When the Doctor Becomes the Patient
George Church is a professor of genetics at Harvard Medical School and a professor of health sciences and technology at Harvard and MIT. In 1984, Church, along with Walter Gilbert, developed the first direct genomic sequencing method and helped initiate the Human Genome Project. Church is responsible for inventing the concepts of molecular multiplexing and tags, homologous recombination methods, and DNA array synthesizers. Church initiated the Personal Genome Project in 2005 as well as research into synthetic biology. He is director of the U.S. Department of Energy Center on Bioenergy at Harvard and MIT and director of the National Institutes of Health Center of Excellence in Genomic Science at Harvard, MIT and Washington University. He is a senior editor for Nature EMBO Molecular Systems Biology.
Church: We’ve been using sequencing to help us discover some of the blockbuster new drugs, protein drugs, antibiotic drugs and so forth. But it’s transitioning to a time where it becomes an important component of personalization and preventative medicine.
I’m George Church, Professor of Genetics at Harvard Medical School.
Question: How will DNA sequencing change healthcare?
Church: The test, it’s kind of like insurance against floods or fires or something, you don’t say, 'I don’t need any insurance,' you just buy it and you hope you never need it.
Question: Why are electronic medical records important?
Church: Electronic medical records are incredibly important. We have a very mobile population and so they need to be able to easily get all new physicians in their life up to speed, that’s one utility. They might actually help with research in the sense that if people, the small set of the population that wants to participate in that, they can easily share their electronic medical records, that could help inform research of all types, noninvasive as well as drug-related. Electronic medical records could reduce errors in principal, you have to have great software and you have to have good training but if it’s coupled with devices and good practices, it can allow a very strong accountability and strong quality assurance procedures.
Question: How have electronic medical records helped you personally?
Church: Around 1999, very early on, they gave me full access to my medical records and I put all my medical records up on the internet and interestingly a hematologist contacted me and noticed from my medical records that I was overdue for a cholesterol test, having picked up a cholesterol drug, Lovastatin. And sure enough, I tested it out and it was having no effect; it was an inadequate dose and so that resulted in getting the right dose and the right diet and may have added many quality years of life in my case.
Question: How else is technology helping reinvent the healthcare industry?
Church: A huge one is really bringing the knowledge to the individual via the internet. It allows people to do social networking and so if they have a fairly specialized form of a disease, it could be a very common disease but if they have something that’s idiosyncratic, they’re no longer limited to their family, they can find other families that are similar to them. So that’s a potential use of technology, it’s actually quite simple and quite accessible.
Question: How can we improve access to healthcare?
Church: Access is a huge problem, not just to insurance, the 45 million that aren’t covered well, it has to do with long waits, it has to do with the inconvenience of traveling, and you can see the beginnings of revolutions around the edges, you can see more home test kits, more information available on the internet, more reliable information, ways of determining what’s reliable or not and so patients are coming in, when they come in, much more well-informed. Again, there are issues about false positives that you might get or false alarms by becoming, maybe, what people might think that’s too well-informed. But I think as a whole, as a population becomes more well-informed, has greater access to self-testing, we might consider that better access and it will lead to possibly reduced hospital visits, possibly reduced clinic visits.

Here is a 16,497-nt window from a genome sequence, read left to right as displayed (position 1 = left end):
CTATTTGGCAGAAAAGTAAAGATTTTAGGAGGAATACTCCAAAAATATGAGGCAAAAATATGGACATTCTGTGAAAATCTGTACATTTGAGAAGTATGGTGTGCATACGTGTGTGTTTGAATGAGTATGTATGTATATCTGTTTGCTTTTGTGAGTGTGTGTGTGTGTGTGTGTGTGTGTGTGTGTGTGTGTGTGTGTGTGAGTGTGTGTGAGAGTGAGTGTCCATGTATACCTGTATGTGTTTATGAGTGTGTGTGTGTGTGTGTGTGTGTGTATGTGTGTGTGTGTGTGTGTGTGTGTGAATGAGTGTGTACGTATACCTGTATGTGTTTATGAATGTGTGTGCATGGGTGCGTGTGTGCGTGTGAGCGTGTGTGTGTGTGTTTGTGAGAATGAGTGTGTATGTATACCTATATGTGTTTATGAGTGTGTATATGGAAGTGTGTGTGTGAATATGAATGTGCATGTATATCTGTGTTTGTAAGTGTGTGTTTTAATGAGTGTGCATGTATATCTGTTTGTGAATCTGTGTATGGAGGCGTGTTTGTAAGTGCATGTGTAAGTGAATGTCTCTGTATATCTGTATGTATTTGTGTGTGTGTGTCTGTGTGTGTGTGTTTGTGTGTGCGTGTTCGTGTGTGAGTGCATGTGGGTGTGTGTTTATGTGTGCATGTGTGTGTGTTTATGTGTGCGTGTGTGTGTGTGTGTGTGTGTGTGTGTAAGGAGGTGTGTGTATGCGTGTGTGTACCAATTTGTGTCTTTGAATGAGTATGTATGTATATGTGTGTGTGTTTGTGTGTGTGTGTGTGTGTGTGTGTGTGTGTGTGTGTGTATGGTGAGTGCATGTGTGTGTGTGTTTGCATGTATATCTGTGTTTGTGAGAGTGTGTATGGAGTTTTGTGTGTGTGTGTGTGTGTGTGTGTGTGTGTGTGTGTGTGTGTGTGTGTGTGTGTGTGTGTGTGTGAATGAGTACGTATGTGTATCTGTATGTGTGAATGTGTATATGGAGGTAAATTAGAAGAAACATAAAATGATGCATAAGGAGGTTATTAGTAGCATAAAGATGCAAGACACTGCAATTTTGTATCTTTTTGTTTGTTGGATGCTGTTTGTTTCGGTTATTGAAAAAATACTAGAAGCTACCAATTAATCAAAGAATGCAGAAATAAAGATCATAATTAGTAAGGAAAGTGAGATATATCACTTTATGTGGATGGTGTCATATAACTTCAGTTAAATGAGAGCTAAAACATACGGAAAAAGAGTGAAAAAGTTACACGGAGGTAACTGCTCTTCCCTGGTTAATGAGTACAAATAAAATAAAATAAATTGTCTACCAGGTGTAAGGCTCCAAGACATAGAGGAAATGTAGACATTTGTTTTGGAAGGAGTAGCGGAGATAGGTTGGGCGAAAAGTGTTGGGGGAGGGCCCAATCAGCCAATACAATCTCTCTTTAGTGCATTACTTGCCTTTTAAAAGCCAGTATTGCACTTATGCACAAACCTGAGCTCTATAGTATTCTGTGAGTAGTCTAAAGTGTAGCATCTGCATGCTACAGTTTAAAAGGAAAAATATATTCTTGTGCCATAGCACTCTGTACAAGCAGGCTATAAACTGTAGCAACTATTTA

Question: How can we improve integrative medicine?
Church: So, to make the transition to patient care of highly integrative technologies requires, along with the technologies, requires a lot of computer software and it requires computer interfaces so that to some extent, people can be directly educated and to some extent physicians can be educated because for example, genetics is new to almost all physicians, even in very sophisticated countries and so a huge component is software that does the integration. It used to be that a family doctor could do all these integrations, they could keep everything that they needed to know except for various specialized operations in their head and they could deliver the advice directly there during a house call. But now that the opportunity has been for years and is now becoming more realistic, is that far more information than a single individual or even a team could integrate requires prior development of software and constant vetting and updating of that software in collaboration with patient groups and physicians.
Question: What is the future of genomic medicine?
Church: The generic human genome is complete but we need to have this information for each individual because it’s very clear that we don’t all share the same genome. What’s very important is the differences from person to person, both genomic and their environmental differences and the integration of those. So some of the next big breakthroughs are going to have to do with how we obtain this information for each of the individuals at low cost and high quality and how they share it.
Genomics pioneer George Church found that cutting-edge medical technology added years to his own life.
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